realize what happened. What do you see?”
I was a little befuddled and confused but managed to spit out, “I see my
neighbor, Hildi the librarian, dressed in black, with a black cape, and a
pointy hat on her head, holding a broken broom.”
She didn’t say a word. She looked at the broom, then to the broken tree limb,
and then up into the tree about twenty feet up where the limb had come from.
Then she looked at me and waited.
I am a good ol’ country Christian widower. I live alone and don’t have to
converse or think fast if I don’t want to. I’d resigned myself to a life of
same ol’, same ol’. This was kind of a shock to my system. My thinker took a
second to get rolling but when it did, and I realized what she was trying to
tell me, my mouth went dry. My eyes must have told her it was time to speak.
She said, “Yes John, tomorrow is Halloween and I was practicing. I only ride
this thing once a year anymore. It’s my sworn duty. Somebody put a new
telephone wire across the street there and I swerved to miss it, misjudged my
speed, and ended up hitting that tree. The branch broke and I ended up here.
Then you came along. Promise me you won’t tell anyone what happened? Sorry
John, I’ve put you in a terrible position.”
I profoundly remarked, “I guess!” scratching the back of my neck and still
trying to digest everything.
She said, “I’ll make it up to you, I promise. What are you doing Tuesday
evening? I’ll be a little busy tomorrow.”
I am telling you, and you can believe it or not, she spun, snapped her fingers
and was gone. I was left standing next to a fallen limb at 10:45 on a Sunday
night, all by myself, and had been talking to …..no one. I did not finish my
walk and went straight home. My solid, predictable world was getting a little
When Tuesday evening rolled around, I bathed, shaved and put on my best flannel
shirt for no particular reason. I guess I just wanted to. I guess!
Then the doorbell rang and I opened the door. It was our local librarian,
Hildi, with dangly earrings hanging and her hair up. She offered her arm and
told me she was ready to go to the Lantern Inn for “Ribs Night”.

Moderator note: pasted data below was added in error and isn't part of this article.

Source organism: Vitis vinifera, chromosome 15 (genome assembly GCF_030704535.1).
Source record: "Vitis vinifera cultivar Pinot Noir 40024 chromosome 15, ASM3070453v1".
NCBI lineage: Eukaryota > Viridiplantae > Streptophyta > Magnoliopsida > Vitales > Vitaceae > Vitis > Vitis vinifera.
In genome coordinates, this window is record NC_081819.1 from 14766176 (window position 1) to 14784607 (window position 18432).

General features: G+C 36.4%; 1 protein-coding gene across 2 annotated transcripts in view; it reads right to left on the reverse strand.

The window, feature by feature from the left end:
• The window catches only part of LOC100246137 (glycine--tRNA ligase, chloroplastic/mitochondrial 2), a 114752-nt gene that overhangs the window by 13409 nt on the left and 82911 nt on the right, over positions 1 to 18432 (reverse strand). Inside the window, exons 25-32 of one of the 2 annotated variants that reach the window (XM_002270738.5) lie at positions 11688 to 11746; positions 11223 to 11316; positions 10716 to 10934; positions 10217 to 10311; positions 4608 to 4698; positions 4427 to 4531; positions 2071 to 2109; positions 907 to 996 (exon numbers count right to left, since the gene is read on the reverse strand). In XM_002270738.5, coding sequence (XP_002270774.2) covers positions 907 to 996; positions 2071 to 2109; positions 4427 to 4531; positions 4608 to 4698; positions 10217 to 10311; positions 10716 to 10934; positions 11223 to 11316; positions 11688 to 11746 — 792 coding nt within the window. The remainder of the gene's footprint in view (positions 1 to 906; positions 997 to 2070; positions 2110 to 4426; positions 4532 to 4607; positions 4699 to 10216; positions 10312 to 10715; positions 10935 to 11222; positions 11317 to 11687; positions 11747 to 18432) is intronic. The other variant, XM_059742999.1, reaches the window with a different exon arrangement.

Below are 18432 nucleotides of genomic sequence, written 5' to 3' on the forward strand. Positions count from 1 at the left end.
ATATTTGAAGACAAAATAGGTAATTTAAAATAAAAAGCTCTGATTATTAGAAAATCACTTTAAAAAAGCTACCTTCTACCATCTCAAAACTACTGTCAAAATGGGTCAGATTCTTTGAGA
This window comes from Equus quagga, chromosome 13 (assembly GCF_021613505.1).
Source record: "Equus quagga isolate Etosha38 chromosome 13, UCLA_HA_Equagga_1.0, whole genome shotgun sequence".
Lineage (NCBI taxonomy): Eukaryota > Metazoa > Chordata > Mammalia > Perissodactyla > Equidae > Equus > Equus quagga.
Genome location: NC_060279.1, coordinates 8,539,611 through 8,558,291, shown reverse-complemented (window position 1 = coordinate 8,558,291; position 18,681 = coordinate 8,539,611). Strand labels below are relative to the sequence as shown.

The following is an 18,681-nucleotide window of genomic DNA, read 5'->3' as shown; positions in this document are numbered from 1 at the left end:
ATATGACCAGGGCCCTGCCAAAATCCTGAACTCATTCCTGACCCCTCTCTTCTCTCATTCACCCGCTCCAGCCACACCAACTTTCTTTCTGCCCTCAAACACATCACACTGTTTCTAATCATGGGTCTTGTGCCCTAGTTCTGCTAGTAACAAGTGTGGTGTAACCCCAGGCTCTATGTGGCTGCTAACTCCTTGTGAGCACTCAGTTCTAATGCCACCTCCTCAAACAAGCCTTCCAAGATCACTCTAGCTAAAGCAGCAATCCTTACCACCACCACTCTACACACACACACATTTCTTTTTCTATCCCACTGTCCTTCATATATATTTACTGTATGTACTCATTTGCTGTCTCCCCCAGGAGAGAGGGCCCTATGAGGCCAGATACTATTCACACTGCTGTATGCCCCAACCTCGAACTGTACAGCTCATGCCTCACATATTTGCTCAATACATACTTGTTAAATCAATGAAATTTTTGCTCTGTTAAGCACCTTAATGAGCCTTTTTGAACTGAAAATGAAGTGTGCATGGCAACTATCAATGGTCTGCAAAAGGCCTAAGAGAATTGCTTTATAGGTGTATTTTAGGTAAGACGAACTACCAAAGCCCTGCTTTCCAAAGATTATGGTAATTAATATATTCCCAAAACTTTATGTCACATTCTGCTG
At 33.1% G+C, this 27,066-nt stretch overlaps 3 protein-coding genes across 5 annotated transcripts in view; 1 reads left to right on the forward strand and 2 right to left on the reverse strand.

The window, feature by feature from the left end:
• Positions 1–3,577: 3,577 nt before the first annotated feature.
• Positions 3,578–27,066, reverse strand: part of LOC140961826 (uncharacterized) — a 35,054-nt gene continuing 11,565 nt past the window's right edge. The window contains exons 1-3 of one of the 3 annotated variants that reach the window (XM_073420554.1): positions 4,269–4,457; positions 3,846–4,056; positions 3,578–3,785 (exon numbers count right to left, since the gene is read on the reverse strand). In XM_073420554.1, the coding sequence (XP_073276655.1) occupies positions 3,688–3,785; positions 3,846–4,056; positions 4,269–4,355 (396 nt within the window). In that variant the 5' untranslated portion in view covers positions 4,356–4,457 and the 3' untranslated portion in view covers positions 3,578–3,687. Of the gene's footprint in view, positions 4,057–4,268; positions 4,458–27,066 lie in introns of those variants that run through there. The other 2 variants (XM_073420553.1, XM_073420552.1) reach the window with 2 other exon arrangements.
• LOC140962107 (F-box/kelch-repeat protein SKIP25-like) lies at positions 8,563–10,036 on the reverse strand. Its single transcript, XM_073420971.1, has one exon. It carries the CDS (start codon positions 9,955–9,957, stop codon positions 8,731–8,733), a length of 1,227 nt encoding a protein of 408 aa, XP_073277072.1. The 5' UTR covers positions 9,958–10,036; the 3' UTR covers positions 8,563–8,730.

The way I see it, I only had one choice. I could only say, “I’ll get the
So, I sat down at my keyboard, but hesitated, “Ron, this is way too ambitious for you, a confirmed but quiet and reserved Christian. You don’t stand up and preach, make a spectacle of your beliefs or force yourself on anybody.” But, I ignored myself and did something I’d wanted to do for a long time, and I began.
This short story has been written over and over for the last three years. It’s been twice as long, half as long, and now, has settled here. I hope everyone remembers this is a fictional interpretation, yet I hope it accomplishes what I intended, the same story from a different point of view!
At the moment of everything, I was the one. I grew to be so much more. It was expected the mountain below would remain the symbol of a god’s power over man longer. It was believed the thunder and lightning would continue to command the fear and respect of the humans and distract them from themselves. This fear would maintain peace and harmony. I watched the mountain crumble, as the fear disappeared and the people learned there was nothing to be afraid of.
The sight of the white beard and bowed shoulders of the last surviving mountain god to walk the high sanctuary’s crumbling temples, wells up sorrow from deep within me. These earthly icons served me well. It is the end of their time. It is the end of a time.
Below the clouds of the mountain, after eons of subordination to those earthbound Gods, some humans have decided to abandon the tradition of their Thunder God’s guidance and leadership. At some moment, some humans rallied, “The Gods of the mountain tops have seen their day!”
They believe ‘today’ belongs to the leadership, ingenuity, and creativity of man alone.
I am watching the emerging man gods tear one another apart, country by country, city by city, war after war. It seems as if they are going to run out of people before they figure out that they’ve lost their way.
Much time has passed since the beginning of it all. I alone, watch. I do have compassion, but all I can do right now is watch. I have to wait until they are ready for me. They must learn, so they are able go on. It’s the only way they will know.
Now, the new, insecure leaders are refuting my existence to strengthen themselves.
They say, “Where is he, do you see him, touch him, and does he speak to you as I do?”
It is the beginning of their end. It won’t be long; I do not want it to last a long time.
I need to let them know I am here, another chance to see that I am the Creator and Father of all.
I shall create a child as a sign of the new beginning.
He shall be my son but also of the people. They will be able to see him, watch him grow, hear him, touch him.
He will touch them, tell them, and then show them the way. Some will follow, and some will not.
Really………. It has always been up to them!
As told by Me, a Wandering Teller of Tales and Singer of Songs
In a world full of stories like a goose that lays golden eggs, frog princes, unicorns, and faeries, I’m going to tell of something you’ll find hard to believe, and to the best of my knowledge, is unquestionably true.